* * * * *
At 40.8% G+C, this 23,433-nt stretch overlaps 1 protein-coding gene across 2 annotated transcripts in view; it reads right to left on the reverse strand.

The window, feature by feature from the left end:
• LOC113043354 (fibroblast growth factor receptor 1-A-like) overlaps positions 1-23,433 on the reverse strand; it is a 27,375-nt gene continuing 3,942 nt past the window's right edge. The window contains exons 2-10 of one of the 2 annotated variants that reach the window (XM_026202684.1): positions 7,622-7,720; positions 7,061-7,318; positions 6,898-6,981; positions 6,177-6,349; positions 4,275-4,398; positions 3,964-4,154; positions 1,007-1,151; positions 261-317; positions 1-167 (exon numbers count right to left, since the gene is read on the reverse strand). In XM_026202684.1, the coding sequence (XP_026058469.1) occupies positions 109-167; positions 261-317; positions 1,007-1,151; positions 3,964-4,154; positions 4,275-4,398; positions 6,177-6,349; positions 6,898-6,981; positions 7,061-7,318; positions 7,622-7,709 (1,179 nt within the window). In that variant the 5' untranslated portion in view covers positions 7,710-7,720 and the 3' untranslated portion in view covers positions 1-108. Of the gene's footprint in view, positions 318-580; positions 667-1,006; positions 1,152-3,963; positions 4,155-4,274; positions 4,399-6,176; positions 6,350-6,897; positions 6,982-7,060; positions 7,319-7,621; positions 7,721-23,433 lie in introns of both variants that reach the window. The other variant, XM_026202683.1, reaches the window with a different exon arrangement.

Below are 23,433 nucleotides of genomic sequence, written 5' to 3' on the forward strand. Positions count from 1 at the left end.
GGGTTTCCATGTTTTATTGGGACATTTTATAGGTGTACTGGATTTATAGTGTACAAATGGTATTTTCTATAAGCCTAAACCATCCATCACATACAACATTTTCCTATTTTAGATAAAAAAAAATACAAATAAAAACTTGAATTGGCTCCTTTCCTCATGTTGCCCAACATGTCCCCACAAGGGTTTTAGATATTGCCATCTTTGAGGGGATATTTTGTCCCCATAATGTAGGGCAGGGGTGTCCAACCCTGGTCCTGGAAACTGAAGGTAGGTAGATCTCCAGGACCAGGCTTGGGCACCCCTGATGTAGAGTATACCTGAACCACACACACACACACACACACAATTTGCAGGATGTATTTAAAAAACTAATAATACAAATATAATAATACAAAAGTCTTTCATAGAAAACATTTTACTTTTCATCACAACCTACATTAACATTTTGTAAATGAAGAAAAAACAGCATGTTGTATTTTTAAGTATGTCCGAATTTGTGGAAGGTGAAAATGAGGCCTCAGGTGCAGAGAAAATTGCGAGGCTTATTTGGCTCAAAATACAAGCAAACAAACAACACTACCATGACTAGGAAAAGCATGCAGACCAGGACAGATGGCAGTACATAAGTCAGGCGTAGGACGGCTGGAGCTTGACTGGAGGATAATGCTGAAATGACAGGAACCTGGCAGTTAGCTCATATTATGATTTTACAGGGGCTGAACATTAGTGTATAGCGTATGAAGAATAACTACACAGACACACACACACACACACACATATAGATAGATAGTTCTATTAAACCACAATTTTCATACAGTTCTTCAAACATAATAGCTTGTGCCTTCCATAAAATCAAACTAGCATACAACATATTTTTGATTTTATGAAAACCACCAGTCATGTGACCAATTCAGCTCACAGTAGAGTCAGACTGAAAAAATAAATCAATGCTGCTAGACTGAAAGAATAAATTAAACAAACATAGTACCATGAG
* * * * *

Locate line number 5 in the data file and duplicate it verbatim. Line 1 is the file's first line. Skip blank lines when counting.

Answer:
GGGTTTCCATGTTTTATTGGGACATTTTATAGGTGTACTGGATTTATAGTGTACAAATGGTATTTTCTATAAGCCTAAACCATCCATCACATACAACATTTTCCTATTTTAGATAAAAAAAAATACAAATAAAAACTTGAATTGGCTCCTTTCCTCATGTTGCCCAACATGTCCCCACAAGGGTTTTAGATATTGCCATCTTTGAGGGGATATTTTGTCCCCATAATGTAGGGCAGGGGTGTCCAACCCTGGTCCTGGAAACTGAAGGTAGGTAGATCTCCAGGACCAGGCTTGGGCACCCCTGATGTAGAGTATACCTGAACCACACACACACACACACACACAATTTGCAGGATGTATTTAAAAAACTAATAATACAAATATAATAATACAAAAGTCTTTCATAGAAAACATTTTACTTTTCATCACAACCTACATTAACATTTTGTAAATGAAGAAAAAACAGCATGTTGTATTTTTAAGTATGTCCGAATTTGTGGAAGGTGAAAATGAGGCCTCAGGTGCAGAGAAAATTGCGAGGCTTATTTGGCTCAAAATACAAGCAAACAAACAACACTACCATGACTAGGAAAAGCATGCAGACCAGGACAGATGGCAGTACATAAGTCAGGCGTAGGACGGCTGGAGCTTGACTGGAGGATAATGCTGAAATGACAGGAACCTGGCAGTTAGCTCATATTATGATTTTACAGGGGCTGAACATTAGTGTATAGCGTATGAAGAATAACTACACAGACACACACACACACACACACATATAGATAGATAGTTCTATTAAACCACAATTTTCATACAGTTCTTCAAACATAATAGCTTGTGCCTTCCATAAAATCAAACTAGCATACAACATATTTTTGATTTTATGAAAACCACCAGTCATGTGACCAATTCAGCTCACAGTAGAGTCAGACTGAAAAAATAAATCAATGCTGCTAGACTGAAAGAATAAATTAAACAAACATAGTACCATGAG